For as long as she could remember, Darcy Shaw had a mole on her neck in a prominent place close to the middle of her collarbone.
It had always been small, but over the span of one year, the mole suddenly doubled in size and became darker. Shaw, 21 at the time, didn’t notice and wasn’t concerned.
But her mother saw the changes and urged her to get the spot checked out.
“I didn’t really know anything about skin cancer,” Shaw, a teacher in North Yorkshire, England, tells TODAY.com. “When I was actually told it was skin cancer, it was a massive bombshell because that hadn’t been on my radar at all.”
She had stage 1 melanoma — the deadliest form of skin cancer. But it took a while before Shaw was diagnosed.
Warning signs of skin cancer
When she first went to see her primary care doctor about the growing mole in 2019, she recalls him saying, “It looks fine. You’re young, so you’ve got nothing to be concerned about.”
Three months later, she was back in the doctor’s office for a different issue and decided to bring up the mole again at the end of the appointment. This time, she talked with a nurse who pulled up the ABCDEs of melanoma — warning signs that a mole is cancerous — and checked the spot for asymmetry, border, color, diameter and evolution.
It met several of the criteria for cancer. Besides changing in size, the mole had varying colors — lighter and darker shades of brown — and an irregular border with jagged edges.
The nurse referred her to a hospital where doctors removed the mole and had it biopsied in early 2020.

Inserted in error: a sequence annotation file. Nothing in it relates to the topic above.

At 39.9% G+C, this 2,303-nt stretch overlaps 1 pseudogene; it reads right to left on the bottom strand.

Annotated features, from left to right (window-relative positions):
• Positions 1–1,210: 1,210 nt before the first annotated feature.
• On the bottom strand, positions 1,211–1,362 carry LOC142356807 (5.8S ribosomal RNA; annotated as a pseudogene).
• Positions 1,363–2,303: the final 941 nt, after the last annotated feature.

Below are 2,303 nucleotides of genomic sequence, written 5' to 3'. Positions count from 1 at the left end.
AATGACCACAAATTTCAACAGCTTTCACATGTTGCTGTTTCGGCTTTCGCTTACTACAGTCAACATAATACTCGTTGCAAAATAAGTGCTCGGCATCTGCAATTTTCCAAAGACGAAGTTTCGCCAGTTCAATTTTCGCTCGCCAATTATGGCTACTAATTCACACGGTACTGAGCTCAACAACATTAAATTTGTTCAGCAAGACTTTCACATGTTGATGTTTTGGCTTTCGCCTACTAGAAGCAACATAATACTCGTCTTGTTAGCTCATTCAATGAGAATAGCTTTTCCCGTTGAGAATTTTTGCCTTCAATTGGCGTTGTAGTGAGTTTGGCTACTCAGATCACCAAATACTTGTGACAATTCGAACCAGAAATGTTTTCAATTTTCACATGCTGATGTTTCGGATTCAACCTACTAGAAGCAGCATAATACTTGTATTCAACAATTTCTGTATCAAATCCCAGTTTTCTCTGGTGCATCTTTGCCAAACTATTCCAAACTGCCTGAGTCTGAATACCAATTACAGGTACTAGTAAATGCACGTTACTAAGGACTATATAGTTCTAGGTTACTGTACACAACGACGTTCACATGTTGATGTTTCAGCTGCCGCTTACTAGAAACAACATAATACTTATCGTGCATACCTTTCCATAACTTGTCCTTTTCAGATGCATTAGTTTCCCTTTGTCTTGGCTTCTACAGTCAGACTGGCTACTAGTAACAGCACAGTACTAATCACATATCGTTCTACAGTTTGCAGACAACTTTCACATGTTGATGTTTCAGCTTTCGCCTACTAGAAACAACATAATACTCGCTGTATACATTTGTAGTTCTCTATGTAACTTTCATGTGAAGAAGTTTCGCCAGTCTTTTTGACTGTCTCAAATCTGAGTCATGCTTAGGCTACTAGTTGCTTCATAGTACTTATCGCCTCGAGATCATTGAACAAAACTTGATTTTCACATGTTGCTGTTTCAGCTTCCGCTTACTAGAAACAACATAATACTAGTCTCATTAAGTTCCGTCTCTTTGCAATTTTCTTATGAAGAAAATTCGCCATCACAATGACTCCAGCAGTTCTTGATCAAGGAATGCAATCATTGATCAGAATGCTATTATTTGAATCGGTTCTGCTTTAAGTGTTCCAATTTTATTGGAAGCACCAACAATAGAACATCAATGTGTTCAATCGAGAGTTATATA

“The whole time, they kind of kept saying to me, ‘We’re sure it’ll be nothing,’” Shaw recalls.
“Even when I got diagnosed, they said that they were really shocked because they didn’t think it was going to be anything.”
The role of genes and UV radiation
Melanoma is one of the most common cancers in people younger than 30, especially women, according to the American Cancer Society. But it’s still not known exactly why some moles become cancerous while most don’t, the organization notes.
Ultraviolet radiation exposure is the No. 1 external cause of skin cancer, but genes are also a factor, Dr. Adam Friedman, professor and chair of dermatology at George Washington School of Medicine and Health Sciences, previously told TODAY.com.
Shaw says she has no family history of skin cancer and generally stays out of the sun. She’s never had any severe sunburns and has never used tanning beds.
But she does have pale skin that burns easily, so she regularly uses sunscreen, including always applying it to the spot where the mole was located. Dermatologists say the neck — along with the ears and the hands — is often a neglected area for sunscreen and needs to be protected.
After Shaw was diagnosed, she underwent surgery to remove more tissue from the remnants of the mole to make sure no cancer was left behind. She also had scans to check if the cancer hadn’t spread. Doctors biopsied a little lump in her neck, which turned out to be benign.
Now 24, Shaw undergoes full body skin checks by a dermatologist every six months and has had three other moles removed as a precaution. She also checks herself once a month, but otherwise says she doesn’t think about the ordeal much anymore.
The teacher has a visible scar on her neck that children sometimes ask her about and she’s open about what happened.
Shaw’s story was first highlighted by Teenage Cancer Trust, a U.K. charity that supports young people with the disease.
Besides mole changes, the organization lists lumps, unexplained tiredness, persistent pain and significant unexplained weight change — whether a loss or a gain — as the five common signs of cancer in young people.
When it comes to spotting skin cancer, dermatologists urge people to become familiar with their moles, check them for changes every one or two months and use the ABCDEs of melanoma as a guide for warning signs.
Talk to your doctor about a new growth, a sore that doesn’t heal, or a change in a mole, the Centers for Disease Control and Prevention advises.